Another of the handicapped children that was kicked out of a local school came with her mother to the house this week. Judite Pelican’s mother told me that her daughter begged her to come see me. Judite is also suffering from malnutrition. Her hair is orange and she is thin. I told her mother to send her here every morning during the week and she could then eat breakfast and lunch here as well as participate in the tutoring sessions that Samuel Marcelin and Jn. Eddy Alexandre are holding for the children.
This week we picked up a donation of Feed My Starving Children rice meals provided by Love a Child as being part of the ODEOS organization of orphanages. It was a 2-month supply so we have lots of food not only for us but also those in need in the community. We give the Lord thanks for this food.
I saw Reginald Jules in front of our gate on Monday and greeted him. Reginald is the boy who I saw begging in front of One Stop last week. That evening Manu told me that Reginald had asked him if he could come and help to make briquettes. I told Manu to tell him it was okay to come and help but forgot to tell the older guys this. The next morning I left early and when I came back I noticed that Reginald was still waiting outside the gate. He came inside and started to make briquettes. He has come by every morning and is usually here around 6:30 am and leaves in the late afternoon. I am glad that Reginald made the choice to make briquettes rather than begging on the streets. The boys have fun and sometimes fights making the briquettes but it keeps them busy and active.
Jean Anderson Jeudi and his mother came to the house this week. She told me about her son’s recent kidnap experience. Anderson is about 12 years old and is deaf. We had helped him for several years attend a deaf school in Bon Repos. The mother works at a factory and Anderson would keep himself busy helping out neighbors and walking around the community. A couple of weeks ago kidnappers grabbed him. All his mother knew was that he was missing. For the last couple of weeks she had been praying and searching for him. A police report was filed but the police had no leads. The kidnappers eventually released him by the television station on the corner of Delmas 33 and main Delmas. He communicated with us by showing with his hands what he went through and the kidnappers did not treat him well. He was beaten, bitten, choked, cut with a razor and bound during his ordeal. When he prayed they beat him. The kidnappers were not very bright. They did all these things to him to get him to show them his mothers phone number on their cell phone. A deaf person who cannot talk has no use for a cell phone and Anderson didn’t know his mothers’ number. He also has learning problems as well and doesn’t even know his numbers. Even if these kidnappers are never found God knows who they are and will deal with them in His time. The kidnapping of children is becoming more common. According to a report that the UN released covering the time period of January to July 2008, 68 children have been kidnapped so far this year. 35% of all victims of kidnapping are children. For all of 2007, 80 children were kidnapped.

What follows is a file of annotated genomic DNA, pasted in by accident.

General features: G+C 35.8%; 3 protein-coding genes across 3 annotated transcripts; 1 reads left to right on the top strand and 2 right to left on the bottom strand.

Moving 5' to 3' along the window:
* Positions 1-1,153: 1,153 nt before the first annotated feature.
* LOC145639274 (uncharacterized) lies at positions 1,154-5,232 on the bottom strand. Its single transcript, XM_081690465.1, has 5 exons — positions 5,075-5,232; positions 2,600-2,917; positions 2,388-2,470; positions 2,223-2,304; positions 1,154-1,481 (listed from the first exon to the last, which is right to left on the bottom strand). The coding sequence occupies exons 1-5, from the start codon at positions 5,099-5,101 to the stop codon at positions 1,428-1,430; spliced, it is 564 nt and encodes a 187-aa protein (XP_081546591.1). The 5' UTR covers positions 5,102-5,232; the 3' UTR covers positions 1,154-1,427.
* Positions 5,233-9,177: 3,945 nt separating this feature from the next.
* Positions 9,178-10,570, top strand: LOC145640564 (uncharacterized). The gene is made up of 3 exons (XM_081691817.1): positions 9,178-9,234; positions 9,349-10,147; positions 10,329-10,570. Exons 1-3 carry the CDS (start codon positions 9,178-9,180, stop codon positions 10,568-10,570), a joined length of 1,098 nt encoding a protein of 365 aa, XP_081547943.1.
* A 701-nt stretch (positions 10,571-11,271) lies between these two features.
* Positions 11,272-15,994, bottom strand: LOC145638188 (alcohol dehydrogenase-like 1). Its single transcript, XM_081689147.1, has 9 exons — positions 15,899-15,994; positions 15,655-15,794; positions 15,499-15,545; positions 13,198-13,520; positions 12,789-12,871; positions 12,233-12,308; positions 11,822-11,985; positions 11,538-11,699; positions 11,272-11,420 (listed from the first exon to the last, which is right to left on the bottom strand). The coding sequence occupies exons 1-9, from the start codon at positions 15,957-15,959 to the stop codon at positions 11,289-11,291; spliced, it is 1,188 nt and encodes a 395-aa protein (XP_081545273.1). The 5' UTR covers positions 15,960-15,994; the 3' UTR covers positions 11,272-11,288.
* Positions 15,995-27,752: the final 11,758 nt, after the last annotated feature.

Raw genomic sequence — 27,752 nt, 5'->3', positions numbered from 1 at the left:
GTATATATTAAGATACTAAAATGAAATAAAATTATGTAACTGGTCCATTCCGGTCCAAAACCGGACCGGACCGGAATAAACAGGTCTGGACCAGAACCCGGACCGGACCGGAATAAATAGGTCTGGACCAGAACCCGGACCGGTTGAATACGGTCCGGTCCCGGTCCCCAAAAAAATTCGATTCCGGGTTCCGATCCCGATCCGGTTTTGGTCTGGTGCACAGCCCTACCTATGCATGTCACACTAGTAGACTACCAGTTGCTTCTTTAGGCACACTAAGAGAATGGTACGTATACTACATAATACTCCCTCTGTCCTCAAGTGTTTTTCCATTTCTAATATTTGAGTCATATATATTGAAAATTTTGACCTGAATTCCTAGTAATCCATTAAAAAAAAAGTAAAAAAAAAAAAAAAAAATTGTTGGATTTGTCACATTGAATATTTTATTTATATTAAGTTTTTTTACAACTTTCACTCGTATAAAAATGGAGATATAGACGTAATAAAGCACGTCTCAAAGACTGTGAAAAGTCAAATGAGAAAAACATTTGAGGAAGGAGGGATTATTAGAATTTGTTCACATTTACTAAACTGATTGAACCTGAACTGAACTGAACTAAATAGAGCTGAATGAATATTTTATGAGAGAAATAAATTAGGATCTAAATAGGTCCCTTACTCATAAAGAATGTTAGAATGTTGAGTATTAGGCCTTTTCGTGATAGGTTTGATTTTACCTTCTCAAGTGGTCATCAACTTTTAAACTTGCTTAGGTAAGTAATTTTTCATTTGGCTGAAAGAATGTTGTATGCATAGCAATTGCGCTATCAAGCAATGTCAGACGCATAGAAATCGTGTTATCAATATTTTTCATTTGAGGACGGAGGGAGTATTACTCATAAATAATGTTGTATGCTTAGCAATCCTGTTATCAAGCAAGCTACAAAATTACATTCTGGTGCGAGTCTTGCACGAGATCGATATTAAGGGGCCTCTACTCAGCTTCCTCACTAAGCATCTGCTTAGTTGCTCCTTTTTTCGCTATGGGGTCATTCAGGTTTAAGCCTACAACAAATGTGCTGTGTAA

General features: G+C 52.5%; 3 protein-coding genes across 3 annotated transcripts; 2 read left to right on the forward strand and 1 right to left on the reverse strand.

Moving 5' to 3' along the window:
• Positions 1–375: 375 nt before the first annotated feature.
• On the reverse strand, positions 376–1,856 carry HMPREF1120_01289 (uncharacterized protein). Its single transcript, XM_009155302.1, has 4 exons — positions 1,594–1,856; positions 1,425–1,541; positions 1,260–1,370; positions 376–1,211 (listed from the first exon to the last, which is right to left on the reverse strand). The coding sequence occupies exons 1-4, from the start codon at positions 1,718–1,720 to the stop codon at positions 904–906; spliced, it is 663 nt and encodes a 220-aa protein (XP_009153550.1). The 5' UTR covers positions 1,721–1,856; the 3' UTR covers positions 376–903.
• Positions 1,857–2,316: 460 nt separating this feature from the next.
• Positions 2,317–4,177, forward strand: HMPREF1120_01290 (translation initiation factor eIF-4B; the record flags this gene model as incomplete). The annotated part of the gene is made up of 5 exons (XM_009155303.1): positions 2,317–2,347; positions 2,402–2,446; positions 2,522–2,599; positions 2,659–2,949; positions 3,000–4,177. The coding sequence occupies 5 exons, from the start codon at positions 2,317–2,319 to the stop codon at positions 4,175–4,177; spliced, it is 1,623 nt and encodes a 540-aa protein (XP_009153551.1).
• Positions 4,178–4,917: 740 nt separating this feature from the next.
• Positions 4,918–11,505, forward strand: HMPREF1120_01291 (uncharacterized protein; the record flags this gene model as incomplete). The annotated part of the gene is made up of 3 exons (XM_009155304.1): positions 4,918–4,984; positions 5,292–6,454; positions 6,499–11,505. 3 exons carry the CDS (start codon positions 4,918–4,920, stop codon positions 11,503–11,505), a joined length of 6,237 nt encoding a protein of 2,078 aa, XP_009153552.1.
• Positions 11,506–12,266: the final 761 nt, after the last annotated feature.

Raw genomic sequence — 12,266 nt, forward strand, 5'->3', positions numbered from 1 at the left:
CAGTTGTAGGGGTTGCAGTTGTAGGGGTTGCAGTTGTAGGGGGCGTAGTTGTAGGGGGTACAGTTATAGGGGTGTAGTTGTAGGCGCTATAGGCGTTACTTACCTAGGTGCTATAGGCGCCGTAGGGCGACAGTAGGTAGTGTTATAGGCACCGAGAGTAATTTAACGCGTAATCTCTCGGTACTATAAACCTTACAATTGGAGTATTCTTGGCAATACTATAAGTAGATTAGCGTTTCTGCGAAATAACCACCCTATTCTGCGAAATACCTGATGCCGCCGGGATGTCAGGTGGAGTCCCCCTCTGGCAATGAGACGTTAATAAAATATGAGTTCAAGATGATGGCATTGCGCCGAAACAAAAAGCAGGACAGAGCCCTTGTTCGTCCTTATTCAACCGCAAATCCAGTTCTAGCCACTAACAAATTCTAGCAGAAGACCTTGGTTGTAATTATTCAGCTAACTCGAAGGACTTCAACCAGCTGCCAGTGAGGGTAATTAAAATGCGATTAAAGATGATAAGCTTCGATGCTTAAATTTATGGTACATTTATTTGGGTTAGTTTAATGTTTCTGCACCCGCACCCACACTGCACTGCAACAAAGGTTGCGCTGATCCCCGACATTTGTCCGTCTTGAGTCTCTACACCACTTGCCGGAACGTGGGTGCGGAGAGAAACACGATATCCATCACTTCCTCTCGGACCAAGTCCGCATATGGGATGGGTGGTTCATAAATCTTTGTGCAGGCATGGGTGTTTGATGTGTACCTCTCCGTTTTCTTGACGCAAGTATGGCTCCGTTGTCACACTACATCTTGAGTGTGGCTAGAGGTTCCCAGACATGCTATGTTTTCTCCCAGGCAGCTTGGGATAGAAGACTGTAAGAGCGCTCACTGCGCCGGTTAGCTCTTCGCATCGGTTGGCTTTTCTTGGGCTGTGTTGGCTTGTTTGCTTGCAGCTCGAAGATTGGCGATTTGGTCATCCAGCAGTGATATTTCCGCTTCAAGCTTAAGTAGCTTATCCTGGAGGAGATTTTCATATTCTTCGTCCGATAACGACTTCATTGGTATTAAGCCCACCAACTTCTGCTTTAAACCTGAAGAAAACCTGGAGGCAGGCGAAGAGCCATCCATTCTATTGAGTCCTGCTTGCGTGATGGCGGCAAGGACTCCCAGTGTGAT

Jean Anderson is now staying here temporarily at Coram Deo. His mother is scared to let him walk around and he is too. Now I need to learn some sign language in order to communicate with him. Pray for Anderson and his mother.
That’s all the news for today. Have a good weekend!
Karen Bultje, Coram Deo